I read an article recently that discussed the relative merits of half a dozen competitive products that are all designed to bring your staff closer together, making it easier for them to communicate, collaborate, share documents, screens, and so on.
The article was ostensibly about the products themselves, highlighting the super-duper features that each had, or didn’t in some cases, and how adoption of these products would simplify the day to day existence of the many users. This in turn would save time, money, and improve the customer experience meaning that the many thousands of dollars invested in these products would be returned many fold.
This of course may well be the case for some organisations, but what such articles nearly always fail to mention is that adoption of new shiny IT systems is rarely as bright and cheery as it might at first appear. Sure, these things look great in advertising copy, and when assessed by someone writing an opinion piece, but the reality is often rather different.
I’m reminded at this point of comedian Ben Elton who used to do a little piece on car advertising. What ground his gears was that when we see a car being driven in an ad, it invariably contains a happy loving couple driving along a beautiful road in beautiful country side, enjoying beautiful weather. Birds are singing in the trees, flowers are blooming and all in the world is wonderful and light.
This heavenly environment is of course utterly unrelated to the somewhat dystopian reality that is sitting in traffic, in a city, in the rain, with thousands of other disillusioned souls trying to get to their jobs or homes.
They never show them scraping the ice of the windscreen in the dark, first thing in the morning either, which is another motoring experience that isn’t remotely close to being as much fun as it sounds.
And yes, I’m well aware it doesn’t even sound the slightest bit enjoyable in the first place.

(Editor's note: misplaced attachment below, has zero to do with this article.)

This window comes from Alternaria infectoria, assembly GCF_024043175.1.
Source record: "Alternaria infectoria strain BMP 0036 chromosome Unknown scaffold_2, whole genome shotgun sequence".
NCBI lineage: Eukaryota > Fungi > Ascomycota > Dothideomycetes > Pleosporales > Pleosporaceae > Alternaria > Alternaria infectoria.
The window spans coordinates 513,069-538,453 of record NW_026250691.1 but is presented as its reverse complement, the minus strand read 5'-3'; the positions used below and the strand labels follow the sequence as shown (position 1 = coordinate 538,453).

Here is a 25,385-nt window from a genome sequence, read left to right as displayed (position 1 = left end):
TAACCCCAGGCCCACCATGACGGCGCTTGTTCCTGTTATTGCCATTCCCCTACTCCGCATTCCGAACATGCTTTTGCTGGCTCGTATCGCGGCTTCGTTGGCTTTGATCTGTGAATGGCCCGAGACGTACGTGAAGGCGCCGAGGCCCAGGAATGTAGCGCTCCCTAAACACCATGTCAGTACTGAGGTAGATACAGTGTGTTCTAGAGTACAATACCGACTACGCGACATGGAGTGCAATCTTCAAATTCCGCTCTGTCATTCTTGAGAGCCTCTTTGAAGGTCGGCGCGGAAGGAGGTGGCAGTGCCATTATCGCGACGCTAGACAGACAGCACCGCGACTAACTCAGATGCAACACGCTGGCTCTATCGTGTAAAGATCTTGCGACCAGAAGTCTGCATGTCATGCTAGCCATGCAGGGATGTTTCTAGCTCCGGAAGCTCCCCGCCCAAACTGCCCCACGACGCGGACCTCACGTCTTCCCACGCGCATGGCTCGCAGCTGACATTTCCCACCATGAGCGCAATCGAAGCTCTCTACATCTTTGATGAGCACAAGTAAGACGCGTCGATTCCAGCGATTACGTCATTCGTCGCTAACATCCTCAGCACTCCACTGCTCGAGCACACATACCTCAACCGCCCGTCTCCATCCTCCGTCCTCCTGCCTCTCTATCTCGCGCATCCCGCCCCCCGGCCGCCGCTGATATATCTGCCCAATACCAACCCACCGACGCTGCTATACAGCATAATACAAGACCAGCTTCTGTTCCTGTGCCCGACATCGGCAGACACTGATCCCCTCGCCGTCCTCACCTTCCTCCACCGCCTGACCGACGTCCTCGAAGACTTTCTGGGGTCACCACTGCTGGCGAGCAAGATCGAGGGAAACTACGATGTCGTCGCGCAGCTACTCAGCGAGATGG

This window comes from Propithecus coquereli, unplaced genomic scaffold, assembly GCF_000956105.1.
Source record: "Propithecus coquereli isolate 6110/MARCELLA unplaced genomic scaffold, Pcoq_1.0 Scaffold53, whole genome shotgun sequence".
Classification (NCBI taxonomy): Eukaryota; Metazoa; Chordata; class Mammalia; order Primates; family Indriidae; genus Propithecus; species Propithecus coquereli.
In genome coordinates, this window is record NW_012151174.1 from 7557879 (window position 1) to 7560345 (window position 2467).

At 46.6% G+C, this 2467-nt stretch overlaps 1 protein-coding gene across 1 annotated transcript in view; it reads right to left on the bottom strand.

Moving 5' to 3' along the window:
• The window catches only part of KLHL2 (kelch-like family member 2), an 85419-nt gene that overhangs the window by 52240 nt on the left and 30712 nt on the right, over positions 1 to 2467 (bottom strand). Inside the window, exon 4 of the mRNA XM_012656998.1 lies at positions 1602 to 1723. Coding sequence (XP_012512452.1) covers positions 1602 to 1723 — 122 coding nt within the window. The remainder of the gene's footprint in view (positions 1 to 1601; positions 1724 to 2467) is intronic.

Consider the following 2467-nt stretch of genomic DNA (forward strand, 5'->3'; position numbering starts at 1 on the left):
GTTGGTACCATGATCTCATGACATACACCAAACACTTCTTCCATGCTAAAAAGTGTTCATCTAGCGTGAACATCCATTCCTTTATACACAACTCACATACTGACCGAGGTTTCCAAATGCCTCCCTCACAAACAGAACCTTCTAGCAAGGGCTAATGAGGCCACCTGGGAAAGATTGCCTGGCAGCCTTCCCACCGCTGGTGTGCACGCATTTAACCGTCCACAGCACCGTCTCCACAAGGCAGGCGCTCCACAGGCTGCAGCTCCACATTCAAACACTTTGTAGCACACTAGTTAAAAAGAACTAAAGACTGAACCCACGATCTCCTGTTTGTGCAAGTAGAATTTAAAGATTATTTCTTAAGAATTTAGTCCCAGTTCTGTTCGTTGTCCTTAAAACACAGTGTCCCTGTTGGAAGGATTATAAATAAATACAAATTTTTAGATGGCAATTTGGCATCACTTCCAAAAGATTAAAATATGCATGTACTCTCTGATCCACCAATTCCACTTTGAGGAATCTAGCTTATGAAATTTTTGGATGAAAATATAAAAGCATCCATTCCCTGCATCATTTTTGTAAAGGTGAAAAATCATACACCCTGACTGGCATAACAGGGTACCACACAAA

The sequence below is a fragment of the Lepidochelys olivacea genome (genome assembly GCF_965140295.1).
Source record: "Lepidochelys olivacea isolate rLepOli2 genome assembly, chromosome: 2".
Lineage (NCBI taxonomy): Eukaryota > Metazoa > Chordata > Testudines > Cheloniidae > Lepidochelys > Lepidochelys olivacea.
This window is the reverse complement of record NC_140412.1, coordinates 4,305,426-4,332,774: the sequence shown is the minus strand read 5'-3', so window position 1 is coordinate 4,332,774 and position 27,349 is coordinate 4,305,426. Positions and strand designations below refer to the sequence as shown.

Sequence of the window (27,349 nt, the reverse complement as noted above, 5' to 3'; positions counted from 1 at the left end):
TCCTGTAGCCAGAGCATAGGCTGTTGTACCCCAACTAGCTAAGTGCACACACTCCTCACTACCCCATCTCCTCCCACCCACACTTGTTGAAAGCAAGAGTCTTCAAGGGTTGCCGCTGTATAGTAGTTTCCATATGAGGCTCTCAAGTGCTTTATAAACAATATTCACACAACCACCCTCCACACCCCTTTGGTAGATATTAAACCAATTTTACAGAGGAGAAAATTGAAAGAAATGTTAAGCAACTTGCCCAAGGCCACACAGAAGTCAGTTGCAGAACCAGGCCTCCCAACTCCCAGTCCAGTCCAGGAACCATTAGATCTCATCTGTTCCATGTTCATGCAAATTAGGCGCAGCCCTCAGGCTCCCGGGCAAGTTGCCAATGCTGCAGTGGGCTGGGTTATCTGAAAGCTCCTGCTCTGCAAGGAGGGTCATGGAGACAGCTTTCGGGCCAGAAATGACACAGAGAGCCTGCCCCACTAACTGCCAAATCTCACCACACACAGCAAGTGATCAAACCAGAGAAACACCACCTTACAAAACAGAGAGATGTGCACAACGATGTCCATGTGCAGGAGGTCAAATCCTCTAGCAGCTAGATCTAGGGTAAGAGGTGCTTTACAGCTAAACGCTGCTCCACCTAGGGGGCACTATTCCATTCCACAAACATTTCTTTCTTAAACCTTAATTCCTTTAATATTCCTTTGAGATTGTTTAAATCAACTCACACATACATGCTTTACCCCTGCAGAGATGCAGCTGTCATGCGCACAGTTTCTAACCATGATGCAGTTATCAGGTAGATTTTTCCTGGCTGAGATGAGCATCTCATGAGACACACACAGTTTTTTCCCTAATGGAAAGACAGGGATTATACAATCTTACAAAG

It’s easy to understand how advertising is so divorced from reality when it comes to cars, but it’s perhaps not so obvious when it comes to IT and software packages. After all, we need do little more than install it on a few devices and we’re good to go, or so we’re told.
There is however, one tiny little wrinkle that ensures that no matter how well designed it is, how brilliant the developers or how well written the help, we’re likely to run in to a few implementation issues.
Software has bugs: It’s just about inevitable. But as all programmers will tell you, ID-10T errors and users on a picnic (Problem in chair, not in computer) will out number the reports of real issues many times over.
It’s imperative then that when we’re choosing a package or building a tailored solution, the functionality must match not only the needs of the business, but more importantly, those of the user as well. We can make something that has all the bells, whistles and thingummies that we can dream of, but if it fails to engage the user sufficiently, it will not be a success.
And remember, your staff are going to be married to your new solution for many years. If the first date doesn’t go well, the resulting union will likely be somewhat tempestuous.
Invest in People
So, when deciding to invest thousands or perhaps millions of dollars in a solution, remember that the money you spend on the software itself will pale into insignificance compared to the money you’ll spend on the wages of those who use it.
Perhaps then, you should make doubly sure that your users are adequately trained, engaged and motivated, so that using your new technological marvel will be more like a nice drive in the country, and less like the misery of rush hour.
Today’s Top Takeaway
People are expensive and a failure to train them is an opportunity lost.
Talk to MarshallFloyd today to find out how you can maximise the value of your information technology systems.